2013-12-16 : Some Basic Rules (iii)

A GMs' Module: The Quest

- Make the quest harrowing.
- Make the landscape vivid.
- Play to find out whether the PCs will succeed.

Always say:
- What the rules demand.
- What your prep demands.
- What honesty demands.

Principles for prep:
- The quest is to improve the world, not to preserve it.
- There is an opportunity, not a prophecy.
- The opportunity is evident to the PCs.
- No one but the PCs will undertake this.
- The enemy's reach is long. The enemy's allies are powerful. The enemy's vision is imperfect.

Principles for play:
- Present the world as given.
- Do what's yours, and let the players do what's theirs.
- Indulge the players' strengths.
- Give the world and your characters inbuilt contradictions.
- When you're curious, ask. When asked, answer.
- Go to the dice.
- Show off the enemy's actions and reactions.

More to come. All subject to change.

Some Basic Rules (i)
Some Basic Rules (ii)
Some Basic Rules (iv)
Some Basic Rules (v)
Some Basic Rules (vi)
Some Basic Rules (vii)

1. On 2013-12-17, Whirlmeister said:

Principles for prep?

That's pure gold. Thank You. However:

"No one but the PCs will undertake this" - Can I ask why? Doesn't this rule out the possibility of the dramatic race against someone undeserving or untrustworthy who might get there first...


2. On 2013-12-17, Vincent said:

If it does, it shouldn't! Very good catch.


3. On 2013-12-17, Urs said:

Isn't a prophecy just a special case of opportunity?

Prophecy: "When the stars align, old evil will stir and tear the world asunder."

Cultist I: "Oh look, the stars are aligning."
Cultist II: "Cool, I guess that's a golden opportunity to make old evil stir and finally tear the world asunder."

In other words, I don't quite get it.


4. On 2013-12-18, plausiblefabulist said:

Not to speak for Vincent, but I think the "opportunity vs prophecy" thing is meant to avoid pre-scripted events. A prophecy is a magic thing that's going to come true in the future—a set-piece already positioned up ahead that the game has to navigate its way towards, which puts a constraint on the game just going wherever it goes. "An old evil will stir and tear the world asunder"—if it's actually a prophecy, then that's will tear the world asunder, i.e., we know the world gets torn asunder, that's one thing we already know. If there's a hidden "unless of course the PCs stop it", then that's a weak sort of prophecy—it's just a threat with a countdown, but not a magic "thing that will come true". (But the quest isn't just to avert that happening; it's to improve the world, not to preserve it.)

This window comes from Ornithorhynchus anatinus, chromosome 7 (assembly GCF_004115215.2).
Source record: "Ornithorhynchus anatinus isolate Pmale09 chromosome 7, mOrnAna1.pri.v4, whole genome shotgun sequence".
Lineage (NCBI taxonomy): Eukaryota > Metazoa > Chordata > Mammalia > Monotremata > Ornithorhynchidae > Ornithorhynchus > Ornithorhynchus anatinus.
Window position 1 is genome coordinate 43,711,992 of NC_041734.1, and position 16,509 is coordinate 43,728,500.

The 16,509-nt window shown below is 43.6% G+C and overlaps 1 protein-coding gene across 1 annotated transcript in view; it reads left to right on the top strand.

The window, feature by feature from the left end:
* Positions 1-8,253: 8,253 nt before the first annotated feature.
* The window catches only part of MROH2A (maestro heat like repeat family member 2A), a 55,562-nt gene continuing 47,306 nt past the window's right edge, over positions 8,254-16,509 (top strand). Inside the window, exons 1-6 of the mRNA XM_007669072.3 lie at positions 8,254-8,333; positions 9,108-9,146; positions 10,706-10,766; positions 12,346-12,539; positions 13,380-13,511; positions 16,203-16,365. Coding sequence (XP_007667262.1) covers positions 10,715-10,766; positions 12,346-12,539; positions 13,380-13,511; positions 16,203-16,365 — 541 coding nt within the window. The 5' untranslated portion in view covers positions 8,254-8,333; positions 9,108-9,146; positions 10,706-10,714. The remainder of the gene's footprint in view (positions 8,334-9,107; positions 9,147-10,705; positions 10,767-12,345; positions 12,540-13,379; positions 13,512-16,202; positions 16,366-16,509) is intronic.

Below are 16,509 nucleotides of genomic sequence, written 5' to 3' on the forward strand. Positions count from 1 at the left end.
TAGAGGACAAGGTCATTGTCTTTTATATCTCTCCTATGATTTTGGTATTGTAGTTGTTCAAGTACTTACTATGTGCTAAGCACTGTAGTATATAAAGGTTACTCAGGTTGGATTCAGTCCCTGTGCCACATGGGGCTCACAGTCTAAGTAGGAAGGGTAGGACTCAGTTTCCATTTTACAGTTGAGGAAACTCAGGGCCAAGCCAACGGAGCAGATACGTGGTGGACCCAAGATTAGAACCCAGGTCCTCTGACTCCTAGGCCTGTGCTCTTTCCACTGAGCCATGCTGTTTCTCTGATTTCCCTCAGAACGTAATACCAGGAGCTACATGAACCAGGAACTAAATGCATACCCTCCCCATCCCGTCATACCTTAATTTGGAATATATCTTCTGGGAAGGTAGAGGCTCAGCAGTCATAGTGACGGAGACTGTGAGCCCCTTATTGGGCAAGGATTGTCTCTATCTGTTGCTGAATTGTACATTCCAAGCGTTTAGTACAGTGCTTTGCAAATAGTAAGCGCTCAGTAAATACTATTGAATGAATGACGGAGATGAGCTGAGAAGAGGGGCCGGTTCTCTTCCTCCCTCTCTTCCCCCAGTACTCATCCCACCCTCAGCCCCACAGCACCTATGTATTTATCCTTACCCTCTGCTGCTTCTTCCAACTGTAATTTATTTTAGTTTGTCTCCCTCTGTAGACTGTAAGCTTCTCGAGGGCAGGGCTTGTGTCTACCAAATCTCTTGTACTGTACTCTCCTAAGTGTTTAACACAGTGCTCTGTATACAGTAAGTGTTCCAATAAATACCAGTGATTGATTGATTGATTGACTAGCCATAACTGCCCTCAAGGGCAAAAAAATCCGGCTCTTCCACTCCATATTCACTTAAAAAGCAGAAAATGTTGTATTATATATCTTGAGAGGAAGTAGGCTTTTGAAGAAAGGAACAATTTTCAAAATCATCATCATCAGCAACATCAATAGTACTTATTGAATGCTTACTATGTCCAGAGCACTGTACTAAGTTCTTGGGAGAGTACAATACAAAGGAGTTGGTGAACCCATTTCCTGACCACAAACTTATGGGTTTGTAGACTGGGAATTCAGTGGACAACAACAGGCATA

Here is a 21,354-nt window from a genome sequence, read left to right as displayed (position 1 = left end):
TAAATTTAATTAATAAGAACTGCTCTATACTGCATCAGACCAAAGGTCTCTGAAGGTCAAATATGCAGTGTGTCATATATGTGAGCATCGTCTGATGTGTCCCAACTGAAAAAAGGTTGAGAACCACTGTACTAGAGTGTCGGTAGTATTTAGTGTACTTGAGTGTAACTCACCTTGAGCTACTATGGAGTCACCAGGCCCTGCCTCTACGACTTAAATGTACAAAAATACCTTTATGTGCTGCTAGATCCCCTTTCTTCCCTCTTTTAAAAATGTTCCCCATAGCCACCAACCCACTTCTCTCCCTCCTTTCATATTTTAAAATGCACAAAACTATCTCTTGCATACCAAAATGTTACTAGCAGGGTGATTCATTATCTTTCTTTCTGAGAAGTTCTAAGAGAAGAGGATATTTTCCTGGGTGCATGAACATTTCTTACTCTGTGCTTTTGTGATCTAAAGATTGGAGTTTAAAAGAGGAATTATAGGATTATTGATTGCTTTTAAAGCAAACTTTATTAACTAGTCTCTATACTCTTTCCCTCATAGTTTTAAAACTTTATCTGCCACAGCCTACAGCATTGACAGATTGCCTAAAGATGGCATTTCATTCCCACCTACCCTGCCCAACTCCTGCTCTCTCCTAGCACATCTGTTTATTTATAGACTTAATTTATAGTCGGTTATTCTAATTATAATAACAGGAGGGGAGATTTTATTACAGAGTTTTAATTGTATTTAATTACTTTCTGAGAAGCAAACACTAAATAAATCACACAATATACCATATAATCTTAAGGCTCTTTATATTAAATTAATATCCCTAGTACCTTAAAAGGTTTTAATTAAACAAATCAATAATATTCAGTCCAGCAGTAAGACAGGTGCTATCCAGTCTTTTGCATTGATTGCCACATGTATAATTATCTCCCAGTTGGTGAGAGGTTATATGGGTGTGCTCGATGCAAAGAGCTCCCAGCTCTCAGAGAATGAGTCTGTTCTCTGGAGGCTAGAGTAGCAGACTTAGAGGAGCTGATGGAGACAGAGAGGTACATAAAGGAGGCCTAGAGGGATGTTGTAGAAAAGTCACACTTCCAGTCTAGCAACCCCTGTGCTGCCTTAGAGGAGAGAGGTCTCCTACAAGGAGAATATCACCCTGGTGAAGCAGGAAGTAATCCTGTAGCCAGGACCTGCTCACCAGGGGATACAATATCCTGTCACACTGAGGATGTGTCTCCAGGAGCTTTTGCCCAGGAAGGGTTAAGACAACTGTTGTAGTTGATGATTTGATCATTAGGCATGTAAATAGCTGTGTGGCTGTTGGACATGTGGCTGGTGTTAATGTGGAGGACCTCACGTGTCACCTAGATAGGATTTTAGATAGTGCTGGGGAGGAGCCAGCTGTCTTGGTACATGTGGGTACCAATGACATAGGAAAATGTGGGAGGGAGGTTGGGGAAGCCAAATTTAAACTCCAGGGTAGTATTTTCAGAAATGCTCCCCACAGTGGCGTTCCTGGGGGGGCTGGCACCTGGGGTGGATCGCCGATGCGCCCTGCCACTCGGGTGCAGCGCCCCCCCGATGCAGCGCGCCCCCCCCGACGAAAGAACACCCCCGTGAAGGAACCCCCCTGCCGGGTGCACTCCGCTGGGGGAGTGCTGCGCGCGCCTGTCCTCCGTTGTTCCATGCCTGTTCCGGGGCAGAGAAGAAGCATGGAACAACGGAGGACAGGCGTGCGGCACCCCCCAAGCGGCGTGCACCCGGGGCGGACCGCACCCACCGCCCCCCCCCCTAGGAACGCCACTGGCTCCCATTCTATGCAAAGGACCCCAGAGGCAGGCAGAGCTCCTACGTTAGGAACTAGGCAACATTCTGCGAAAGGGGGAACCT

If the players are the cultists and tearing the world asunder is their version of improving it, that's cool, maybe they could have an opportunity to do that. But insofar as "old evil will tear the world asunder" is a prophecy, that's still not an opportunity; rather, their success is assured. Prophecies that turn out not to come to pass after all are false prophecies, no better than horoscopes.

Even if the prophecy isn't predicting the success of tearing the world asunder, even if it's "when the stars align, the Grave Throne will appear, and he who sits upon it may tear the world asunder", giving your cultists an opportunity (sit on the throne), still the interesting part isn't the prophecy's prediction. Don't spend game time on whether or not the Throne appears or not if we already KNOW it's going to appear; just have it appear already and go from there.

Am I guessing right here?


5. On 2013-12-20, JMendes said:

@Whirlmeister: You might read it like that, but you don't have to. I read it as, "no one but the PCs will undertake" the "dramatic race against someone undeserving or untrustworthy". In other words, if that someone exists, then the race itself is the opportunity, and the someone is the enemy, whose reach is long and whose allies are powerful. :)


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